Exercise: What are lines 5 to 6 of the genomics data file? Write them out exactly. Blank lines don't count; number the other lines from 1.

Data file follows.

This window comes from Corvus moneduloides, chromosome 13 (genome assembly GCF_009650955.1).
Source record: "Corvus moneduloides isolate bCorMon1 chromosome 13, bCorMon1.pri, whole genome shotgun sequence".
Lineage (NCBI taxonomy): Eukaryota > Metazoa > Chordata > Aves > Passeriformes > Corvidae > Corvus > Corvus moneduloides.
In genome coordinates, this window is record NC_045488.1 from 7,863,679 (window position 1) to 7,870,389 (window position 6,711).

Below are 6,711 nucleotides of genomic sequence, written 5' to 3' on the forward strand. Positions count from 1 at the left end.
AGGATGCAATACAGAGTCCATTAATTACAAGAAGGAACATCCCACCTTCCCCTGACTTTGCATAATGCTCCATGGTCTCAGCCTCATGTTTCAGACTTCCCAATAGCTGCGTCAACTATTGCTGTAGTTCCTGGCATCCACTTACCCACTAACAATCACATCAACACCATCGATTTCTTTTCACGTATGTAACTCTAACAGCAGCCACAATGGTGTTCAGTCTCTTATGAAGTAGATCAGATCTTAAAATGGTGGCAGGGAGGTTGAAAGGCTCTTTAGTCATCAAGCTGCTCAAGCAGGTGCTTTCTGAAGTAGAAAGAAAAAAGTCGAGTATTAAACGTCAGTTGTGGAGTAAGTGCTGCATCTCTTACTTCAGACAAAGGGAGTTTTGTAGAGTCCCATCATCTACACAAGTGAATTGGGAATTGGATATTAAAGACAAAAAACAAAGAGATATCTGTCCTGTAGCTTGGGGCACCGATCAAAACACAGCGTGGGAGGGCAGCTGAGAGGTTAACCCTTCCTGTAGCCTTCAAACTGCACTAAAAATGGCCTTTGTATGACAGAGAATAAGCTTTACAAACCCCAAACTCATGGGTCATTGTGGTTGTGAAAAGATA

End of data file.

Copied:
Below are 6,711 nucleotides of genomic sequence, written 5' to 3' on the forward strand. Positions count from 1 at the left end.
AGGATGCAATACAGAGTCCATTAATTACAAGAAGGAACATCCCACCTTCCCCTGACTTTGCATAATGCTCCATGGTCTCAGCCTCATGTTTCAGACTTCCCAATAGCTGCGTCAACTATTGCTGTAGTTCCTGGCATCCACTTACCCACTAACAATCACATCAACACCATCGATTTCTTTTCACGTATGTAACTCTAACAGCAGCCACAATGGTGTTCAGTCTCTTATGAAGTAGATCAGATCTTAAAATGGTGGCAGGGAGGTTGAAAGGCTCTTTAGTCATCAAGCTGCTCAAGCAGGTGCTTTCTGAAGTAGAAAGAAAAAAGTCGAGTATTAAACGTCAGTTGTGGAGTAAGTGCTGCATCTCTTACTTCAGACAAAGGGAGTTTTGTAGAGTCCCATCATCTACACAAGTGAATTGGGAATTGGATATTAAAGACAAAAAACAAAGAGATATCTGTCCTGTAGCTTGGGGCACCGATCAAAACACAGCGTGGGAGGGCAGCTGAGAGGTTAACCCTTCCTGTAGCCTTCAAACTGCACTAAAAATGGCCTTTGTATGACAGAGAATAAGCTTTACAAACCCCAAACTCATGGGTCATTGTGGTTGTGAAAAGATA